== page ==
The various modes of worship which prevailed… were all considered by the people, as equally true; by the philosopher, as equally false; and by the magistrate, as equally useful. And thus toleration produced not only mutual indulgence, but even religious concord.
I’ve been reading (and, let’s face it, publishing) a lot of books recently about discipleship. New discipleship programmes are a bit of a booming industry at the moment: Neil Cole, Frank Viola, Tony Dale, Tim Miller, Mike Breen, Alan Hirsh, the list goes on and on, and the premise of each of their books is essentially this: “What would it look like if the Early Church wrote a discipleship training manual? Read more about The Way of Life
OK, here’s a question. Over in my Wide Margin guise I have just published what I think is a wonderful book. It’s a discipleship and church planting manual from the house church in Japan, and I think it can and should benefit quite a wide audience. I’ve tried a number of ways to promote it so far, but I’m sure there’s more I can be doing, so I want to try asking the audience: Read more about Great book, but how to spread the word?
I said I had no plans to write another book, but a few days back I had a dream - literally, a dream - about a book called “Holy Food”. It was a book about theological and spiritual aspects of food interspersed with some relevant recipes. I mentioned it to Hen and she thought it was a great idea - she was quite impacted by the Redcliffe Food Futures Day, and our eating patterns have changed as a result of that - so I’ll probably work on it from the end of the summer. Read more about I need your help with Holy Food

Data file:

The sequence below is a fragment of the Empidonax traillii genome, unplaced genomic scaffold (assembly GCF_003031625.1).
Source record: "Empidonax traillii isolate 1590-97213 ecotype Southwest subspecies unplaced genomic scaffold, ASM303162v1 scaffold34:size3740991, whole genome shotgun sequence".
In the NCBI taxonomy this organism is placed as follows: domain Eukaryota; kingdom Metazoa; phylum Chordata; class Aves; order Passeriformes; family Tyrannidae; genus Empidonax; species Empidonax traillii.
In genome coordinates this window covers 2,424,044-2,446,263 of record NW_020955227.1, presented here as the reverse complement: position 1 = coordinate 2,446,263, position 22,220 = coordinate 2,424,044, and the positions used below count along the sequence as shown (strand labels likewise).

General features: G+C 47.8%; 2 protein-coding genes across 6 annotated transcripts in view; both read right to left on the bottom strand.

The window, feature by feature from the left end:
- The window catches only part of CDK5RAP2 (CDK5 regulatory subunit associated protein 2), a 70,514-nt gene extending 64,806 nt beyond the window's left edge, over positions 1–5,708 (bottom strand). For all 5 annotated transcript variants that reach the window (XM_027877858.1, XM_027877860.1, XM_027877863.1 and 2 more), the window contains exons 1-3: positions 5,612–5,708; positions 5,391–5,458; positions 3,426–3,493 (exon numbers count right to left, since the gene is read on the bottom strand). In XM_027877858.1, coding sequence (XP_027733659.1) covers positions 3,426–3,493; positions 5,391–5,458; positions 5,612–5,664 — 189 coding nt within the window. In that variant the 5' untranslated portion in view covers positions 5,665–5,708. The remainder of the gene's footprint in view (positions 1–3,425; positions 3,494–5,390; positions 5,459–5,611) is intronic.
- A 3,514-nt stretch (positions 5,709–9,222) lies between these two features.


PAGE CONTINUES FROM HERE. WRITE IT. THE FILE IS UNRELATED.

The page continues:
I was thinking just yesterday about the whole topic of errata in publishing, and then one appeared in my email for me to deal with. There’s a whole page of errata for my latest book, and occasionally I get emails from my publisher telling me about new problems that people have found in the book. Some of them aren’t errors at all; some of them are minor typos and mistakes; some are suggested improvements, how I could have done things better; some of them are major problems, either where my understanding was wrong or where the topic that I was writing about has changed under me and what I’ve said no longer applies. But the point is that anyone can submit errors and suggestions, I can interact with them, and everyone can see the results.
It got me thinking that I’d like to see this extended to, say, Christian publishing as well as technical publishing. I realise this morning that I think I will see that, and it’s part of a wider shift in culture. Read more about Errata, monologue and dialogue